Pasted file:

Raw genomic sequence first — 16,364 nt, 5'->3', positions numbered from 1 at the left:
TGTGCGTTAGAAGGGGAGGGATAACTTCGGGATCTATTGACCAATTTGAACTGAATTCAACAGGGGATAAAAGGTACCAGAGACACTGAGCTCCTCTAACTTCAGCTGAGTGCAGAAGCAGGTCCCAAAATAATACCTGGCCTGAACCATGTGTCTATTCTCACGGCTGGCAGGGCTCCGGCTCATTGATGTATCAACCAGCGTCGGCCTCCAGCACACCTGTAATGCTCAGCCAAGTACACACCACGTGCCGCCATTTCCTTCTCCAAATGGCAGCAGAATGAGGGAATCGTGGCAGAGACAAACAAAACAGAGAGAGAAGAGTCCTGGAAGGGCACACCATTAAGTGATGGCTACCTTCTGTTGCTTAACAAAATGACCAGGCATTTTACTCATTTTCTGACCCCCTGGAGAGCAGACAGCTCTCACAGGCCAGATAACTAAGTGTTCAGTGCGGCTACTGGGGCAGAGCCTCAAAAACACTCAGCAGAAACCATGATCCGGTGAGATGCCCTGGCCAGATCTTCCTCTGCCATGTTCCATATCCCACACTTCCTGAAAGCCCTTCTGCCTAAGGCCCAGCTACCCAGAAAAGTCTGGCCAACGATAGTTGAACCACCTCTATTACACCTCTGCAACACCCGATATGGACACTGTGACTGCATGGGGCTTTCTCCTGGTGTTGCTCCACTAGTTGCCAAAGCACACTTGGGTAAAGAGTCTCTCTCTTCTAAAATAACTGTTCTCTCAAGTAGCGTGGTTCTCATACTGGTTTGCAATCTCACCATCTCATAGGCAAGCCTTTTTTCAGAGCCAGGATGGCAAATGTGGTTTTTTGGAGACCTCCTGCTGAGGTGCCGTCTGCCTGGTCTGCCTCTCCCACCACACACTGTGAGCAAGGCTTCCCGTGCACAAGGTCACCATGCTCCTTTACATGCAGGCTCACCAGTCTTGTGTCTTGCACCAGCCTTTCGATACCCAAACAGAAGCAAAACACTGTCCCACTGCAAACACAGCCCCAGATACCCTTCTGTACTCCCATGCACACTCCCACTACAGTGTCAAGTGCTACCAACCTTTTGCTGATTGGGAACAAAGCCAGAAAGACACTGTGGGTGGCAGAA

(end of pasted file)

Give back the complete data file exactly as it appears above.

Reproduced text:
Raw genomic sequence first — 16,364 nt, 5'->3', positions numbered from 1 at the left:
TGTGCGTTAGAAGGGGAGGGATAACTTCGGGATCTATTGACCAATTTGAACTGAATTCAACAGGGGATAAAAGGTACCAGAGACACTGAGCTCCTCTAACTTCAGCTGAGTGCAGAAGCAGGTCCCAAAATAATACCTGGCCTGAACCATGTGTCTATTCTCACGGCTGGCAGGGCTCCGGCTCATTGATGTATCAACCAGCGTCGGCCTCCAGCACACCTGTAATGCTCAGCCAAGTACACACCACGTGCCGCCATTTCCTTCTCCAAATGGCAGCAGAATGAGGGAATCGTGGCAGAGACAAACAAAACAGAGAGAGAAGAGTCCTGGAAGGGCACACCATTAAGTGATGGCTACCTTCTGTTGCTTAACAAAATGACCAGGCATTTTACTCATTTTCTGACCCCCTGGAGAGCAGACAGCTCTCACAGGCCAGATAACTAAGTGTTCAGTGCGGCTACTGGGGCAGAGCCTCAAAAACACTCAGCAGAAACCATGATCCGGTGAGATGCCCTGGCCAGATCTTCCTCTGCCATGTTCCATATCCCACACTTCCTGAAAGCCCTTCTGCCTAAGGCCCAGCTACCCAGAAAAGTCTGGCCAACGATAGTTGAACCACCTCTATTACACCTCTGCAACACCCGATATGGACACTGTGACTGCATGGGGCTTTCTCCTGGTGTTGCTCCACTAGTTGCCAAAGCACACTTGGGTAAAGAGTCTCTCTCTTCTAAAATAACTGTTCTCTCAAGTAGCGTGGTTCTCATACTGGTTTGCAATCTCACCATCTCATAGGCAAGCCTTTTTTCAGAGCCAGGATGGCAAATGTGGTTTTTTGGAGACCTCCTGCTGAGGTGCCGTCTGCCTGGTCTGCCTCTCCCACCACACACTGTGAGCAAGGCTTCCCGTGCACAAGGTCACCATGCTCCTTTACATGCAGGCTCACCAGTCTTGTGTCTTGCACCAGCCTTTCGATACCCAAACAGAAGCAAAACACTGTCCCACTGCAAACACAGCCCCAGATACCCTTCTGTACTCCCATGCACACTCCCACTACAGTGTCAAGTGCTACCAACCTTTTGCTGATTGGGAACAAAGCCAGAAAGACACTGTGGGTGGCAGAA